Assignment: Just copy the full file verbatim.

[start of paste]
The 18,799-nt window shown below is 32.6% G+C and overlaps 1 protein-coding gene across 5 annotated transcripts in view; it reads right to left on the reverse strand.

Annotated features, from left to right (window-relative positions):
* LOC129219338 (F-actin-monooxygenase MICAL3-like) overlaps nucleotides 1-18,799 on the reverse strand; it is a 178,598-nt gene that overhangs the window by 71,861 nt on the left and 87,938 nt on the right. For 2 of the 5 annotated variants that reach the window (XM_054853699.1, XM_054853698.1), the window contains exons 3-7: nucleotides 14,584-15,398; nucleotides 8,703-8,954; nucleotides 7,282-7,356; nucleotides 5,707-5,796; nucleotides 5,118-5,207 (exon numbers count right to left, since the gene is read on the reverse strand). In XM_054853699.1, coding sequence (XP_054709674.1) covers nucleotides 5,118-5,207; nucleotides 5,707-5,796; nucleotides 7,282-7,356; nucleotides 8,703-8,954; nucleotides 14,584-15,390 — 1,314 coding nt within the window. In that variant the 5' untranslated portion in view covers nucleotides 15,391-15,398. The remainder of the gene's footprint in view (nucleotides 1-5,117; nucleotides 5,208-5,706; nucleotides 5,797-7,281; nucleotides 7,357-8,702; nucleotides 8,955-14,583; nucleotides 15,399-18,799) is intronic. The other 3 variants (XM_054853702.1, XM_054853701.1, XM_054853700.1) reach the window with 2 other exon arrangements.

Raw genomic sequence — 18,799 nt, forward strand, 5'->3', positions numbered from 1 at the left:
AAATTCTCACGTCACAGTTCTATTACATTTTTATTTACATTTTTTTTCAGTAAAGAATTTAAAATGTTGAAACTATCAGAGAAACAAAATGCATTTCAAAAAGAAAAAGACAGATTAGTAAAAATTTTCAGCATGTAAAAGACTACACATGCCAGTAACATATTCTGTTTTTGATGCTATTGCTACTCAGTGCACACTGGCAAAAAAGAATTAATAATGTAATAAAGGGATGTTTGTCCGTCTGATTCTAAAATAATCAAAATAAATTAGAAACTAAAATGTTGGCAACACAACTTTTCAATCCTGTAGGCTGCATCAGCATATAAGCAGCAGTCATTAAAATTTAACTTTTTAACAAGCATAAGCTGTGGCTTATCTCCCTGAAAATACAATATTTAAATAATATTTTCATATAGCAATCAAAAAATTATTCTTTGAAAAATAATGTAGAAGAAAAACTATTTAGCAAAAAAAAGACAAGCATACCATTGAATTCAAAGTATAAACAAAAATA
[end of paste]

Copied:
The 18,799-nt window shown below is 32.6% G+C and overlaps 1 protein-coding gene across 5 annotated transcripts in view; it reads right to left on the reverse strand.

Annotated features, from left to right (window-relative positions):
* LOC129219338 (F-actin-monooxygenase MICAL3-like) overlaps nucleotides 1-18,799 on the reverse strand; it is a 178,598-nt gene that overhangs the window by 71,861 nt on the left and 87,938 nt on the right. For 2 of the 5 annotated variants that reach the window (XM_054853699.1, XM_054853698.1), the window contains exons 3-7: nucleotides 14,584-15,398; nucleotides 8,703-8,954; nucleotides 7,282-7,356; nucleotides 5,707-5,796; nucleotides 5,118-5,207 (exon numbers count right to left, since the gene is read on the reverse strand). In XM_054853699.1, coding sequence (XP_054709674.1) covers nucleotides 5,118-5,207; nucleotides 5,707-5,796; nucleotides 7,282-7,356; nucleotides 8,703-8,954; nucleotides 14,584-15,390 — 1,314 coding nt within the window. In that variant the 5' untranslated portion in view covers nucleotides 15,391-15,398. The remainder of the gene's footprint in view (nucleotides 1-5,117; nucleotides 5,208-5,706; nucleotides 5,797-7,281; nucleotides 7,357-8,702; nucleotides 8,955-14,583; nucleotides 15,399-18,799) is intronic. The other 3 variants (XM_054853702.1, XM_054853701.1, XM_054853700.1) reach the window with 2 other exon arrangements.

Raw genomic sequence — 18,799 nt, forward strand, 5'->3', positions numbered from 1 at the left:
AAATTCTCACGTCACAGTTCTATTACATTTTTATTTACATTTTTTTTCAGTAAAGAATTTAAAATGTTGAAACTATCAGAGAAACAAAATGCATTTCAAAAAGAAAAAGACAGATTAGTAAAAATTTTCAGCATGTAAAAGACTACACATGCCAGTAACATATTCTGTTTTTGATGCTATTGCTACTCAGTGCACACTGGCAAAAAAGAATTAATAATGTAATAAAGGGATGTTTGTCCGTCTGATTCTAAAATAATCAAAATAAATTAGAAACTAAAATGTTGGCAACACAACTTTTCAATCCTGTAGGCTGCATCAGCATATAAGCAGCAGTCATTAAAATTTAACTTTTTAACAAGCATAAGCTGTGGCTTATCTCCCTGAAAATACAATATTTAAATAATATTTTCATATAGCAATCAAAAAATTATTCTTTGAAAAATAATGTAGAAGAAAAACTATTTAGCAAAAAAAAGACAAGCATACCATTGAATTCAAAGTATAAACAAAAATA